The Farming Simulator Experience


Yes, sim-based agricultural video gaming is a thing. In fact, it's sort of a big deal. The genre leader—Giants Software’s aptly-titled Farming Simulator—recently sold over a million units across multiple platforms (Steam, PS4, Xbox One) within a month of release. Not to be confused with the Zynga’s cartoonish mega-hit FarmVille, Farming Simulator is a glamor-less and rather complicated resource management experience. The learning curve is high and your standard "video game action" is literally non-existent. Nonetheless, the FS series has been successful enough to inspire its share of clones, including Real Farm, Pure Farming, Farm Manager, Cattle and Crops, Farm Expert, and the particularly cringe-worthy Professional Farmer.


What is it like to play a farming sim, and why on Earth would anyone play a video game about doing work?!? The fact is that once you get the hang of things, the whole concept is actually kinda brilliant, and even (gasp!) enlightening. FS is definitely not for everyone, and your mileage will vary depending on your views of farming and gaming in general. If your idea of a great video game involves wiping out waves of combatants on a remote isle or starting up a digitized crime spree at a local convenience store, then Farming Simulator is perhaps not your cup o' tea. But if the concept of driving your virtual pickup truck to the virtual feed store to purchase virtual canola seed for your freshly-plowed virtual plot of land sounds enticing, then congratulations. You’re halfway there.


Let’s discuss the farming first, as it is obviously the core of the FS experience. As a burgeoning farmer, it is your basic responsibility to cultivate and harvest your crops on a routine basis. You sell your harvest for profit and the cycle begins anew. From there, things become much more complicated. You’ll need to know what types of crops you’ll want to sow, when the soil requires plowing, when to lime and weed your fields, where to store your harvest and when to sell it for maximum profit. The amount of tasks thrown your way—not to mention choosing the appropriate equipment to complete these tasks—can be daunting at first. Thankfully there are several in-game tutorials that should be completed before proceeding, especially if you don’t know seed from slurry. Once you settle into your rural groove and find your way around the map, there comes that delightfully satisfying rhythm that only the best of management sims can provide. Make no mistake: If you’ve ever considered playing a video game about farming, Farming Simulator is the one you’ll want to play.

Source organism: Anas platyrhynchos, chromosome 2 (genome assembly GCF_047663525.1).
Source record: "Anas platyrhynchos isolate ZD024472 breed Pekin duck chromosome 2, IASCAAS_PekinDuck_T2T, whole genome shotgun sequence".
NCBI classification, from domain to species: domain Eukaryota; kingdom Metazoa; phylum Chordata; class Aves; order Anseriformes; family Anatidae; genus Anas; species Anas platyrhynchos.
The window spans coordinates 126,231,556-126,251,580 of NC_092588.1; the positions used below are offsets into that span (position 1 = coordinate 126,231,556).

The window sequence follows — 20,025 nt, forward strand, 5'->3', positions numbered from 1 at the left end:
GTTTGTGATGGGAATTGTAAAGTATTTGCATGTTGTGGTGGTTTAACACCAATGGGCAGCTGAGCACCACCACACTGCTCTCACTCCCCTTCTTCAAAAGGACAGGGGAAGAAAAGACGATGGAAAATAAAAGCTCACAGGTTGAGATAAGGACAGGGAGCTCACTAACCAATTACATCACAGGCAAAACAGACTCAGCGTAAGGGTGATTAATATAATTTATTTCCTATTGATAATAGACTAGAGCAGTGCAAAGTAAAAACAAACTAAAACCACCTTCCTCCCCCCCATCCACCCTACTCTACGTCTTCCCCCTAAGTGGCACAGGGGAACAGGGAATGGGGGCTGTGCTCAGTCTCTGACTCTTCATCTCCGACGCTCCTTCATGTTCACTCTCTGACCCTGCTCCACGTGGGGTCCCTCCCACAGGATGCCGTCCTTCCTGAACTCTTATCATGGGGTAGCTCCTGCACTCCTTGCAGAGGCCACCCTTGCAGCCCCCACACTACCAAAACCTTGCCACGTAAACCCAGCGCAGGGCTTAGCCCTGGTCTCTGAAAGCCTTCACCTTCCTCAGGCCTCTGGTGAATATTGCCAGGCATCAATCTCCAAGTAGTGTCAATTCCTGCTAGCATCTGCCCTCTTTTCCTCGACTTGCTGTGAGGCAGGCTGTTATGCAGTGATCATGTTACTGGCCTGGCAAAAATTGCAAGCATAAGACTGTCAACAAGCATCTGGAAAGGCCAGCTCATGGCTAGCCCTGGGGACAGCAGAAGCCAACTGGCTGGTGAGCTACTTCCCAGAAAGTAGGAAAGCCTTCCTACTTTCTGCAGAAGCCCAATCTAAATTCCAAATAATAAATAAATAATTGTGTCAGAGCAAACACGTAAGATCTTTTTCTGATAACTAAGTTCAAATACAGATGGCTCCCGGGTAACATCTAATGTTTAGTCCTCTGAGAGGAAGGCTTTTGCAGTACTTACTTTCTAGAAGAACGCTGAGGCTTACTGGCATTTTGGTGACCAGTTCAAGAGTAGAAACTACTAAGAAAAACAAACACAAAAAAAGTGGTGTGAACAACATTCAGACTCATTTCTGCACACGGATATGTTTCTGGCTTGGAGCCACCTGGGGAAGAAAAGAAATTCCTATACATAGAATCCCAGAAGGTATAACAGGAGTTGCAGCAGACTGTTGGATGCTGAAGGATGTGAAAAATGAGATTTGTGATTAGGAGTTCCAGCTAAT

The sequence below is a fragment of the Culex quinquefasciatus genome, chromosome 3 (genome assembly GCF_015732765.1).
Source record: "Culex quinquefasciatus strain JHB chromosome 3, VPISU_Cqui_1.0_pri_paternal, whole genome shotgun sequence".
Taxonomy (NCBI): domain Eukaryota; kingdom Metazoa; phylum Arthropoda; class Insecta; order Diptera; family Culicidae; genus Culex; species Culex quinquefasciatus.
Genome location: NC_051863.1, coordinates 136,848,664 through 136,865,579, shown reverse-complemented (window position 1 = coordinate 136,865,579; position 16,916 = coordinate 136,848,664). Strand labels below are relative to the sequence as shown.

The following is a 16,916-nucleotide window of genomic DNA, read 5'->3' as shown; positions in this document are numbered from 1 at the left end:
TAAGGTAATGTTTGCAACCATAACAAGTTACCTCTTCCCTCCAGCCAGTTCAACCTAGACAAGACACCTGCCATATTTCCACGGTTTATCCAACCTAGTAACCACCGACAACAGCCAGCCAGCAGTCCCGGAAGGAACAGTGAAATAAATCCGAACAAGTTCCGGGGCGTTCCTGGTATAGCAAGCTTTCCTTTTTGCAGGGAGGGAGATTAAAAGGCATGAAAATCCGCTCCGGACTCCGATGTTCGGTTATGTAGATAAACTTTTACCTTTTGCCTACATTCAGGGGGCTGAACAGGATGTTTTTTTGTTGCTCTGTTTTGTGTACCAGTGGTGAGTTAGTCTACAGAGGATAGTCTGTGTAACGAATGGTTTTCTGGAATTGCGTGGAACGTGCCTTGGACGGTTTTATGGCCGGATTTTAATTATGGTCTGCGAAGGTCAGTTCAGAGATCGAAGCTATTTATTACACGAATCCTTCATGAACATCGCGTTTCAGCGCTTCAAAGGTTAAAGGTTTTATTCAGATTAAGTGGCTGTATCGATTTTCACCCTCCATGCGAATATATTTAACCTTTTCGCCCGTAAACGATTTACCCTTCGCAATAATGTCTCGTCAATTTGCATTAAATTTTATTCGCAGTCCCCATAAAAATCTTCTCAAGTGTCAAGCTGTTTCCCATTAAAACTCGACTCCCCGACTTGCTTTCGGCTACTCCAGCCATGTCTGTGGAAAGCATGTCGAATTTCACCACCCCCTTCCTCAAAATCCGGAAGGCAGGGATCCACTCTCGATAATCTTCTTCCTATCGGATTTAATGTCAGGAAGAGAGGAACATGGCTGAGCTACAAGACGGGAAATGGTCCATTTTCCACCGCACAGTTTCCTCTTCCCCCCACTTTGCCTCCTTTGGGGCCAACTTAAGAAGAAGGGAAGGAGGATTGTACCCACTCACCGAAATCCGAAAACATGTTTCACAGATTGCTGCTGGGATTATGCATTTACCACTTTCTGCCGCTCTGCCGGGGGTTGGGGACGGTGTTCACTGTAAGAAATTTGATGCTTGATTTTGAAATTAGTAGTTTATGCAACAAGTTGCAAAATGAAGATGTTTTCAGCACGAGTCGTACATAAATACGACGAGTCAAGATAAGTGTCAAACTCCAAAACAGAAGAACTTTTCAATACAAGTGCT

Crop raising isn’t the extent of your responsibilities, there’s animal husbandry as well. Cows, chickens, sheep and pigs are all a part of the process, adding another layer of depth and complexity to farm management. Raising animals produces salable product as well as the fertilizer required to nourish your crops, making this an important piece of the puzzle. For all of you aspiring lumberjacks out there, forestry is also an option. Every new facet of the farming experience requires an equally new piece of equipment, which you’ll have to either buy or lease from the local dealer then learn how to implement and maintain. There are several dozen licensed equipment manufacturers in the game (the lucrative John Deere license was added in FS 19) as well as hundreds of tools, vehicles and upgrades to choose from. Need a bigger engine for your tractor, or a bigger silo to store grain? Not a problem. How about a spray washer to keep your equipment clean? Again, not a problem. As things progress, you’ll eventually find yourself so busy that you’ll need to hire workers to aid you with your daily tasks and commandeer freight trains to transport your goods. You can even terraform and landscape the terrain to suit your needs. Indeed, this agri-sim is brimming with options.